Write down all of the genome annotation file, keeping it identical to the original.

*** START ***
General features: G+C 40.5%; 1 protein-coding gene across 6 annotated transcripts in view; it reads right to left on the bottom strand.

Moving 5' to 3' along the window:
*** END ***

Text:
General features: G+C 40.5%; 1 protein-coding gene across 6 annotated transcripts in view; it reads right to left on the bottom strand.

Moving 5' to 3' along the window: